Start sowing vegetables from seed.

There are several reasons why this is good practice. It’s the only way to ensure your seedlings are chemical free, it’s not difficult to achieve and it's much more affordable. The other bonus is that you will have seeds left over for successive sowing. I recommend Franchi seeds for this as the quantities are always generous. As a rule of thumb sow the second tray of seeds as the first is being planted out. Don’t ever discard any seeds packets, if you haven’t the room to plant the seedlings grow the seeds as micro veg in a seed tray, these can be snipped when needed and added to salads. Broad bean seeds can also be grown for the tips which are delicious wilted with new potatoes. Peas too can be grown for their shoots, but both need to be protected from the appetites of the hungry spring mice that can squeeze through the smallest gap.

Broad Bean Shoots

Broad Bean Shoots

Don’t be afraid of unusual varieties.

A bean is a bean. However, a basket of green, yellow, and purple beans is a joy to harvest and cook with. Salad doesn’t just mean lettuce. When you select your seeds think taste, colour, and texture. In the winter this can easily be achieved by including some spinach and oriental leaves. These will bolt in the summer so the young tender leaves of ‘burnet’, ‘pink stemmed radish’ and ‘magenta chard' will add flavour and extra dimension to salads. Round courgettes seem to have a smaller water content and are perfect for sauteing.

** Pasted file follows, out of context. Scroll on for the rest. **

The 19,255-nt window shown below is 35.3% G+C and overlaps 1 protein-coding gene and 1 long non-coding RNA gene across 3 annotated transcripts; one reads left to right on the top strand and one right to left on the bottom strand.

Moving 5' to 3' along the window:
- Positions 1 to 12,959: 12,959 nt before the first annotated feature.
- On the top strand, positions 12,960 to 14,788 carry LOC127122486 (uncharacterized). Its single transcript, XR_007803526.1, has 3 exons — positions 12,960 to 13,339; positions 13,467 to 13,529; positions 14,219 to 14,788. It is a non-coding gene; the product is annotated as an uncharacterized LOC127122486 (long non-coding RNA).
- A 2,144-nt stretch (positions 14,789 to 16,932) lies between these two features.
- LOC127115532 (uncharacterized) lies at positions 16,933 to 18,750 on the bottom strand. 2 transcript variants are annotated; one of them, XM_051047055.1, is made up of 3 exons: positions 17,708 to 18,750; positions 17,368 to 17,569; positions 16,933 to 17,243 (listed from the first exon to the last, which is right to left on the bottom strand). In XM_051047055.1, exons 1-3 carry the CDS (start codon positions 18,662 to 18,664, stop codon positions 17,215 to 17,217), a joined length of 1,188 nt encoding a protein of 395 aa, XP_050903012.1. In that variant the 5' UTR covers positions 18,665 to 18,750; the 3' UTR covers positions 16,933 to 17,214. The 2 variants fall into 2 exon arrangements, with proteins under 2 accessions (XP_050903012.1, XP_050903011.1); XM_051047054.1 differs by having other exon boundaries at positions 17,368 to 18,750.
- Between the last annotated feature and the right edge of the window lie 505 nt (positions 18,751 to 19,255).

Coloured beans

Coloured beans

Feed your soil.

Do this in advance of planting. I prefer to use a sea weed based fertilizer, but bone meal or blood fish and bone works equally well. If you are hopeful for harvests all year round, this should be done twice a year. March and September.

Embrace the straight lines!

It becomes incredibly satisfying to watch the vegetables mature in an orderly fashion and helps you with calculations for future crops. Achieving this requires some self-control. Never, ever plant all your seedlings from the tray. Hold back 30% so that any casualties can always be easily replaced. Another good reason to sow your own seeds.

A border or bed is not necessarily a flat planting space.